Darwin's Frog Threatened by Skin Fungus
Chile: Saving Darwin's frog - The Chile Darwin's frog is an endangered species, mainly because of a skin fungus. The chytrid fungus is a ruthless killer. It damages the skin of amphibians all over the world. They dry out until their hearts cease to beat. Scientists in Concepcion are trying to save the small amphibian by breeding healthy animals and sending them to Europe. Veterinarian Carlos Barrientos Donoso has a mission: he wants to save Darwin's frog from extinction. It's threatened by the chytrid skin fungus, which afflicts a third of all amphibians worldwide. The rare Chile Darwin's frog has been especially hard hit. So Barrientos Donoso collects healthy animals and increases their stocks at a breeding station in Concepcion.
Kenya: Hope for street children - Glittering palaces for the rich and squalid huts for thousands of children and teenagers living on the streets: that's Nairobi. High school teacher Clifford Oluoch is one of those who refuse to accept the misery of homeless young people. He wants to rescue them, or at least make their lives more bearable. He says they all have dreams: the teenagers he teaches at the high school where he works by day, and the kids on the street, whom he helps by giving them meals in the evenings. To do so, he's rented a room from the Catholic church. Here they cook, play and talk. For most of them he's the only father figure who's ever played a role in their lives.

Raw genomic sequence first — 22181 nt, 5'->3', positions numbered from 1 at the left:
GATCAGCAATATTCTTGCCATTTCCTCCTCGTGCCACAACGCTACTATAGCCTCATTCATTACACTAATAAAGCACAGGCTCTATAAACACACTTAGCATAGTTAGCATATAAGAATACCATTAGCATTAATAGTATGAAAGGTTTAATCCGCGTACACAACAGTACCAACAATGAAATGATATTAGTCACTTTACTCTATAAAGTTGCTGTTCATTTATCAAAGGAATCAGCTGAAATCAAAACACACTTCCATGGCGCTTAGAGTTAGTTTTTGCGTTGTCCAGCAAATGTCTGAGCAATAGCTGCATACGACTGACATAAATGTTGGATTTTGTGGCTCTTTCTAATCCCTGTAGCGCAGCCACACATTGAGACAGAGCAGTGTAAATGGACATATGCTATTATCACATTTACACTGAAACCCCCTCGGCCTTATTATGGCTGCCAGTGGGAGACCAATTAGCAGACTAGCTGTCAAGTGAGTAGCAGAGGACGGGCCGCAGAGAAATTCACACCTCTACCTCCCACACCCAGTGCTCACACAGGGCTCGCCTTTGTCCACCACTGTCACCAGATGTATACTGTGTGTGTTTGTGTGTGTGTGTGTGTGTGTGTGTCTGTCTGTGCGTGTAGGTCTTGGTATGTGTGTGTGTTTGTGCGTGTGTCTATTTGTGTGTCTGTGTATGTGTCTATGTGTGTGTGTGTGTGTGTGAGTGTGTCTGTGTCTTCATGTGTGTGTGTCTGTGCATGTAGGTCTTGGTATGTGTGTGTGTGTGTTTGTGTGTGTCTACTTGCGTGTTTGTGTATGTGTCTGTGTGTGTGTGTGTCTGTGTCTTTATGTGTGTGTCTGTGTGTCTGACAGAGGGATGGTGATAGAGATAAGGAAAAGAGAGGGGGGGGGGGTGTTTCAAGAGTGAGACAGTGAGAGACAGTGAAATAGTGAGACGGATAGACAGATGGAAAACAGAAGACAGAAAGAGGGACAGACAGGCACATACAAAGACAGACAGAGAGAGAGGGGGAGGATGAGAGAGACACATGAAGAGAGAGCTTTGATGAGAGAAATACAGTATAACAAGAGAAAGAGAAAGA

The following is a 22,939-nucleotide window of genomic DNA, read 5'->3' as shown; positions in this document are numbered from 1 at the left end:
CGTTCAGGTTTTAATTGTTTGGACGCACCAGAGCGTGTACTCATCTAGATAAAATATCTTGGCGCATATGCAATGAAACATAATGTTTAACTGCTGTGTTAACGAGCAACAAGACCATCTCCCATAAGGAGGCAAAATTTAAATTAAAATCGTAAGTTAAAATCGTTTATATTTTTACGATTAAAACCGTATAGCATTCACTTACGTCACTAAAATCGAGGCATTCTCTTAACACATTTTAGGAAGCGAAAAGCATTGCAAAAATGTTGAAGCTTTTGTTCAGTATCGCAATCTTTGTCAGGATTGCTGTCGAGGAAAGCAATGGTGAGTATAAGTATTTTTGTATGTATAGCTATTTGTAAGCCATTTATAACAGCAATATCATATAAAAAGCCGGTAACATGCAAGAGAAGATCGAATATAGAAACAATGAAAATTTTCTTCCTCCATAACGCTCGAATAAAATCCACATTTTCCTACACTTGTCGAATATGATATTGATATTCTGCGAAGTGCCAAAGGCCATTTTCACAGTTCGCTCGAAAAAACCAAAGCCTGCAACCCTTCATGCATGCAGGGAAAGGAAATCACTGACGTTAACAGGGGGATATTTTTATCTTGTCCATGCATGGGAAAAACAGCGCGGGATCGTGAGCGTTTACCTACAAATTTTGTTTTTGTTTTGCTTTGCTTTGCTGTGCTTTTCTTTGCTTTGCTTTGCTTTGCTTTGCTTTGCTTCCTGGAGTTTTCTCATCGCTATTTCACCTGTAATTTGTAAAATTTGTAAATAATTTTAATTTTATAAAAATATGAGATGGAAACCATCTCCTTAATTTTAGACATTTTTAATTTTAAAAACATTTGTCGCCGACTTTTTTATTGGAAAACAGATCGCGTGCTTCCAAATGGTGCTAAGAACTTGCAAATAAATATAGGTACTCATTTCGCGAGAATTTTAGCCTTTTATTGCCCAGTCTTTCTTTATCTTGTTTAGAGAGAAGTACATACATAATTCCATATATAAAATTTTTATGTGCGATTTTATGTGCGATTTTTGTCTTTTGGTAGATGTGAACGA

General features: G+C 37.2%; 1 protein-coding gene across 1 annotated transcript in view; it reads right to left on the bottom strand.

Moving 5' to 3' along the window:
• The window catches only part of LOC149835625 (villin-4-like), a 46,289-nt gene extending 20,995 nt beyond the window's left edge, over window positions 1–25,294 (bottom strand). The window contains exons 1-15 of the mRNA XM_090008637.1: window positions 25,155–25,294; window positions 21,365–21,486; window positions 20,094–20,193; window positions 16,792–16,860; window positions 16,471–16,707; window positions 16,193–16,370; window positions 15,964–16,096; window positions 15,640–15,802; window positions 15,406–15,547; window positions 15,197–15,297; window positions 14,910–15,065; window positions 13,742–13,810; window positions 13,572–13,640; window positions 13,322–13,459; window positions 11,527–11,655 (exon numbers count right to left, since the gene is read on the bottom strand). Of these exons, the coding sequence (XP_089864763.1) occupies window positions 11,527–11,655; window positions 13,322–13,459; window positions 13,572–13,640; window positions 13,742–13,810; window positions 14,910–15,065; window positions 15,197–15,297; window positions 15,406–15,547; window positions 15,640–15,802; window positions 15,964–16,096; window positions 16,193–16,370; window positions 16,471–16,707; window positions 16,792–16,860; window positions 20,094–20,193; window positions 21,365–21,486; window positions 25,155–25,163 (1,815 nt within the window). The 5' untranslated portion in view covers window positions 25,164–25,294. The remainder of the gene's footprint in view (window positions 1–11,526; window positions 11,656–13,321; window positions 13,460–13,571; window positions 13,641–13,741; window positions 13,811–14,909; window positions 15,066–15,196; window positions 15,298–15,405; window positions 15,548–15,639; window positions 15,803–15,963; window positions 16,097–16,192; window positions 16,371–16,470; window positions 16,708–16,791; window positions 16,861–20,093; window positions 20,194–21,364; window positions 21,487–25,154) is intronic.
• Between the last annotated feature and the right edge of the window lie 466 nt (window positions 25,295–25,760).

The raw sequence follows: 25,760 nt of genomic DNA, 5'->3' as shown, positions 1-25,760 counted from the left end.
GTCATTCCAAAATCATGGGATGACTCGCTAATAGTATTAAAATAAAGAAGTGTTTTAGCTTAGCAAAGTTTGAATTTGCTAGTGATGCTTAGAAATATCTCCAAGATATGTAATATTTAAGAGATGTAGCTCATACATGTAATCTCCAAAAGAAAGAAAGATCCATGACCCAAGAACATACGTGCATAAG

Walking the Green Line: Nir Baram in the West Bank - The young writer Nir Baram has done what hardly any other Israeli has dared to: he spent a year behind the barrier in the West Bank and East Jerusalem, visiting places farther from fellow Israelis than the moon, and speaking with Palestinians who know Israelis almost only as uniformed soldiers. He also criticizes the Israeli left, which still dreams of a two-state solution. Baram shows clearly that the idea is long obsolete: that the West Bank is a patchwork, strewn with settlements now inhabited by more than 550,000 Jewish settlers. Together with Palestinians and Israelis, Baram has founded a peace initiative advocating coexistence of both peoples in one homeland.
Global Living Room India: Sumedha Joshi - Sumedha Joshi lives with her husband Santosh in the village of Velas. They most like to eat the vegetables they grow in their own garden. As fuel for the fire to cook over, they use cow dung.
My Favorite: Georgian shepherd dog - Otar Phareulidze is 52 years old and lives in the Georgian village of Alvani. His family have been sheep herders for generations. He belongs to an ethnic group known as Tushetians, or Tush. The region of Tusheti is where his flocks live in summer, from May to October. He's named his dogs after Georgian film stars. They're his favorites, because without them he couldn't keep his sheep together.